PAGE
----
Mass shootings are as much about the free trade of bullets as they are about gun sales. Time and time again, after a mass shooting it emerges that the shooter was carrying enough weaponry to kill everyone inside a school, movie theater, grocery store, or even a full-sized mall, reports USA Today. It's not hard for killers to build a significant arsenal of assault rifles, handguns, high-capacity magazines and bullets. Each year billions of bullets are sold in the U.S., making bullet sales a booming business. A recent trade report estimated the global small-caliber ammunition market is expected to reach $11.30 billion by 2030. Gun sales have ramped up, hitting buying highs even during pandemic-related ammunition shortages. The U.S. government and munitions manufacturers have reported increased sales and higher prices by resellers as buyers stockpiled bullets and guns. After a mass shooting, public attention turns to a debate on the control of guns. "Ammunition plays a large role in mass shootings, and ammunition has been historically less regulated than firearms themselves," said New Jersey Attorney General Matthew Platkin, who oversees a newly erected office designed to sue gun and ammunition manufacturers when their products cause harm.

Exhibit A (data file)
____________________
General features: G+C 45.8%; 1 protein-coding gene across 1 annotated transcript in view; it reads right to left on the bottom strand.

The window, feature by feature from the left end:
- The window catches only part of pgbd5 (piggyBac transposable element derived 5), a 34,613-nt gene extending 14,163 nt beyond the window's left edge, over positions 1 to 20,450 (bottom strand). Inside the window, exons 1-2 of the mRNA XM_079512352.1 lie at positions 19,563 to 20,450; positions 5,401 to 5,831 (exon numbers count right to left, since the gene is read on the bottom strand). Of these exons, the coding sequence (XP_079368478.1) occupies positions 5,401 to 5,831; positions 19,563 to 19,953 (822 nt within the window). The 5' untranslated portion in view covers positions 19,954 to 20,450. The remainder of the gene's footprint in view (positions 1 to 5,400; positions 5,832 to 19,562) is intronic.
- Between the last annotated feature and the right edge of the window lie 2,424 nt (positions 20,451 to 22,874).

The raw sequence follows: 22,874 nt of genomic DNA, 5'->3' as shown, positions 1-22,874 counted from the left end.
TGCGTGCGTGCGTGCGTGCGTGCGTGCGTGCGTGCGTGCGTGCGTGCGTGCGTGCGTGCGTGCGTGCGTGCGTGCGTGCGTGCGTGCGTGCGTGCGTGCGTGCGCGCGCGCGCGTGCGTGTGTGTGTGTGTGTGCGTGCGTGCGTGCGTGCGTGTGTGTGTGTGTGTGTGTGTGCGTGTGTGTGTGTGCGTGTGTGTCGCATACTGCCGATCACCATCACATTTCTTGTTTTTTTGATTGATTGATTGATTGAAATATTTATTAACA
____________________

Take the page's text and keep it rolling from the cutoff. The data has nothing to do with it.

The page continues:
It’s remarkably easy for anyone to obtain large quantities of ammunition, said Ari Freilich of the Giffords Law Center to Prevent Gun Violence, led by former U.S. Rep. Gabrielle Giffords, who survived a 2011 mass shooting. In most places, people can go online and have hundreds or thousands of bullets delivered to their door, “as if ordering a pizza,” he said. Proponents say lower capacities on magazines would force an attacker to stop to reload a weapon more often, providing more opportunity for others to either subdue the shooter or escape. Freilich noted that when Giffords was shot, bystanders used an opportune moment when the shooter was reloading his weapon to subdue him. Some 55 percent in a June 2022 Gallup survey support banning the sale and possession of magazines with capacities higher than 10 rounds. A National Rifle Association spokesperson said that flagging bulk purchases of ammunition as suspicious is misguided, based on misconceptions about firearms and ammunition. “Gun owners who shoot often will regularly purchase thousands of rounds of ammunition per transaction. Purchases of this nature happen daily. Some law-abiding gun owners may use hundreds of rounds of ammunition simply practicing at the range,” the NRA’s Amy Hunter said. “Competitive shooters will easily go through a thousand rounds, or more, of ammunition in a single day. And, just like any consumer, gun owners often stock up when they see a good buy.”